These questions sound dramatic and arguably represent extremes but they are valid questions. In order for an education session or course to be successful, it must be well planned out and follow the concept or the 3 pillars of alignment. The processes they represent makes perfect sense and will ultimately make the educator and the learners jobs easier & more fulfilling.

I am finding my educational journey through PIDP and with Athabasca University very expensive; it is putting challenges on the time I have to spend with my family as well as on the family budget. I would feel cheated by the very institutions that I trusted to provide me with the knowledge that I am looking for to succeed with my goals in life and, I would feel that I had cheated my family by spending money that could have been spent elsewhere for family activities instead of on education that was incomplete.

In Fraser Health Authority, competition for education positions on the Clinical Resource Team is extremely competitive.   In a recent job interview for an educator position I was so glad that I had taken PIDP 3100 Foundations of Adult Education, I can look back and see that the course incorporated the 3 pillars of alignment into its overall development thereby helping me to critically think/learn about what was taught, not just memorize it, but to make it a part of my practice. PIDP 3210 Curriculum Development was the same; what I learned was what I was promised, its alignment was well balanced.   These well planned courses made for a positive learning experience for which I am grateful.

I have taken many courses over the years and not all courses were aligned in their planning, delivery & assessment. This lack of alignment is sad because the educators put so much effort into the development of the course & ended up with results that did not attain their objectives or reach the level of learning that was hoped for. Disappointing for all the people involved!

I have taken courses that were well planned, delivered where I received honest feedback through multiple methods; they were a delight to be a part of. These courses delivered what was promised and so much more, they promoted critical thinking to ensure my understanding, they made what was learned pertinent to my situation. They were worth the time and money that was spent.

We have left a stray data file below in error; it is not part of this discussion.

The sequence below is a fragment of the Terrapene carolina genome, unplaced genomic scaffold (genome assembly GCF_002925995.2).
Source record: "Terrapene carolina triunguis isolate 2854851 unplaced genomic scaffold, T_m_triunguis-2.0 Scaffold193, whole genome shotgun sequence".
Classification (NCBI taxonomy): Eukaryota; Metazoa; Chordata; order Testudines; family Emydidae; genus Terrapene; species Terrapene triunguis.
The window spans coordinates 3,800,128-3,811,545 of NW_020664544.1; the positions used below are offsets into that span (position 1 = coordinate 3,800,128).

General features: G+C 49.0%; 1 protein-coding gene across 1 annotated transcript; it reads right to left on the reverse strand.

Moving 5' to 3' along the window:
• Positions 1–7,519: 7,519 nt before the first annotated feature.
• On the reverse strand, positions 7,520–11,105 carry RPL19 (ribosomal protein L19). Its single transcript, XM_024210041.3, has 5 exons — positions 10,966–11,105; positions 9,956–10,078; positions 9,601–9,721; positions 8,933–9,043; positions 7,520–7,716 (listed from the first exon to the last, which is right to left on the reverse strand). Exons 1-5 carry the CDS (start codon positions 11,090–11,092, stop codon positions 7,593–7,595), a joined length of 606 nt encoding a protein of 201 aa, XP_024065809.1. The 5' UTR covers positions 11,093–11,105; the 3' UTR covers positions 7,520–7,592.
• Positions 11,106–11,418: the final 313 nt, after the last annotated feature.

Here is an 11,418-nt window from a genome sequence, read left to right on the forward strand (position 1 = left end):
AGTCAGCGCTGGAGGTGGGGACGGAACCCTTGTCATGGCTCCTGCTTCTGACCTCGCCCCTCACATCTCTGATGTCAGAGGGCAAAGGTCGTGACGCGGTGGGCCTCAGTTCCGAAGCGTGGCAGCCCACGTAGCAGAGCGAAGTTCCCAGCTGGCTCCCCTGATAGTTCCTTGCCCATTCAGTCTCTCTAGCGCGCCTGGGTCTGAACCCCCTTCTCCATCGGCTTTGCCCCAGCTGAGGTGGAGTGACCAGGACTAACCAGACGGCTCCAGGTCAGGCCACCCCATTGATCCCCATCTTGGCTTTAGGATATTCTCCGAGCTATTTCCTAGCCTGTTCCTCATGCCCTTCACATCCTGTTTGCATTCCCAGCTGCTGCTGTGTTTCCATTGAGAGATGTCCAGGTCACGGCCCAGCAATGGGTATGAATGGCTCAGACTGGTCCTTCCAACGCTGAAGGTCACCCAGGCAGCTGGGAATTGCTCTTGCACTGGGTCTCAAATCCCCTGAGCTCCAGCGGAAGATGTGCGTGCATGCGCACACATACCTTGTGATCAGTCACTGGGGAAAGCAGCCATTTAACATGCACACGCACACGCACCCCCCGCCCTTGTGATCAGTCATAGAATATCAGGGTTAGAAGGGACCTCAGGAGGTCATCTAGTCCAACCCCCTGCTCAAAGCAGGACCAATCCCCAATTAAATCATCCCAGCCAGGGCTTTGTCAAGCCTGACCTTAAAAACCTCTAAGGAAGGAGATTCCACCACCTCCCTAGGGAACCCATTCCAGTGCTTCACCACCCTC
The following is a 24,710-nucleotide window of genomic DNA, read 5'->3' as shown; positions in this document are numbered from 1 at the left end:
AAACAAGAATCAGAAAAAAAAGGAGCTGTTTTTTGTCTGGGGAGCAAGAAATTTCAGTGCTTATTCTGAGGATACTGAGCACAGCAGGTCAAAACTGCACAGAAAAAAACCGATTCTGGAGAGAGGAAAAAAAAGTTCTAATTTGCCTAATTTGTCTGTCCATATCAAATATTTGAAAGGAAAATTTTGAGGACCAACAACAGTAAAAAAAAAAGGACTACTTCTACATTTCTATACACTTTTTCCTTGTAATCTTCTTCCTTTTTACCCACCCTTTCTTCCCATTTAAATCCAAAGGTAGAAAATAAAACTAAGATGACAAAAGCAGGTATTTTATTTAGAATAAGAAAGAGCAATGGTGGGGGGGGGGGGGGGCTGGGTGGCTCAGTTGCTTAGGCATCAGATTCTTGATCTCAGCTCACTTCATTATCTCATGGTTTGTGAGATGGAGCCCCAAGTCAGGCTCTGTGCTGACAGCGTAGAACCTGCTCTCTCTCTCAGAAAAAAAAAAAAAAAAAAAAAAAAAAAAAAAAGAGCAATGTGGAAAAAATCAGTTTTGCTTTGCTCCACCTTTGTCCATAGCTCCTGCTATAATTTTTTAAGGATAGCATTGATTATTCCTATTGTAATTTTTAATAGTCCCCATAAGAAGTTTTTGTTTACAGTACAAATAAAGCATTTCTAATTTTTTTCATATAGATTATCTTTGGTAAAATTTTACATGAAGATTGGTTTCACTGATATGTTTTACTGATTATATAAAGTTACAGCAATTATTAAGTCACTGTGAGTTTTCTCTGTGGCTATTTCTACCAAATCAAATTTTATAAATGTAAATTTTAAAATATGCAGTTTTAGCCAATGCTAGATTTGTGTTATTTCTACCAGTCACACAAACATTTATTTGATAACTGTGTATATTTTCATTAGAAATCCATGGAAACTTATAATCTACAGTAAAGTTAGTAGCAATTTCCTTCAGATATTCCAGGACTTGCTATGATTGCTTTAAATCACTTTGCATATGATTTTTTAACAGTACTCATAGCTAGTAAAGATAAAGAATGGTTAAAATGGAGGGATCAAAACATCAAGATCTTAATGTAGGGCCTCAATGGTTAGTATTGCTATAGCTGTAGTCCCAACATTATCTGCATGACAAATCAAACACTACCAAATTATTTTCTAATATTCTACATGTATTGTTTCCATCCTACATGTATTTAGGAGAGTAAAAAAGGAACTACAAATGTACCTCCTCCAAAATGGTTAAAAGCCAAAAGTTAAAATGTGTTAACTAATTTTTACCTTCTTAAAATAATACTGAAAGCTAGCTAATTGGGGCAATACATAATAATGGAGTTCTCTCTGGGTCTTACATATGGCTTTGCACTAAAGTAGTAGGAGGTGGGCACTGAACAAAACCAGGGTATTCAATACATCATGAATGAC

“…it is not enough simply to be a good instructor if your curriculum or your evaluation procedures and tools are inadequate. A poor test can negatively skew the results of good teaching. Similarly, a good curriculum or good tests is no guarantee of good teaching. On the other hand, sometimes a good teacher can make the best of a poor curriculum so that students still effectively learn the material to acceptable levels”. (Vancouver Community College, 2013, pp 19)

Alignment: “…effective instruction and learning depends upon good curriculum, good teaching and facilitation of learning, and good evaluation strategies, tools and procedures”. (Vancouver Community College, 2013, pp 19)

Content validity: “To ensure that the content of a test of observation is correct, the instructor must show that the questions asked or skills demonstrated are representative of those which were taught and learned in class”. (Vancouver Community College, n.d., pp 1)

Accountability: “…accountability means measuring how well people or programs keep their promises” (Fenwick &Parsons. (2009). pp 2)

The 3 Pillars of Alignment are Crucial to Excellent Curriculum

I think that my initial reactions listed above were based on my many classroom experiences as well as my strong desire to do what I do well.   I have had so many experiences where I came into a classroom expecting to learn based on a set of objectives and found myself lost in the delivery of the material (often on Power Point), and found myself leaving the room wondering what I had just learned, with no clear focus in my mind. The feeling of my head swimming with information but not being able to put it into its proper perspective in my mind is overwhelming and frustrating. Too much information without clear dividing lines between topics and no conclusion to bring me back to the objectives. Summative educator evaluations used at the end of the class, using standard questions that no one really wants to answer because they want to leave to get back to work, or better yet, home, have not been adequate. These experiences are unfulfilling and unproductive. I can see the need for a balance of the 3 pillars (development, delivery & evaluation) in order for success.

Perfect Alignment

What      =       How      =     Assessment

This scenario represents perfect course development.   Here the goals/objectives are clearly staged.   The course content and delivery of the content is what was expected/promised and is balanced and meets the goals/objectives; not too much & not too little. The evaluation process has truly evaluated what the learners have learned, using techniques that are appropriate for the course content, styles of learning & expectations. This is a scenario that is well thought out and provides a well balanced approach.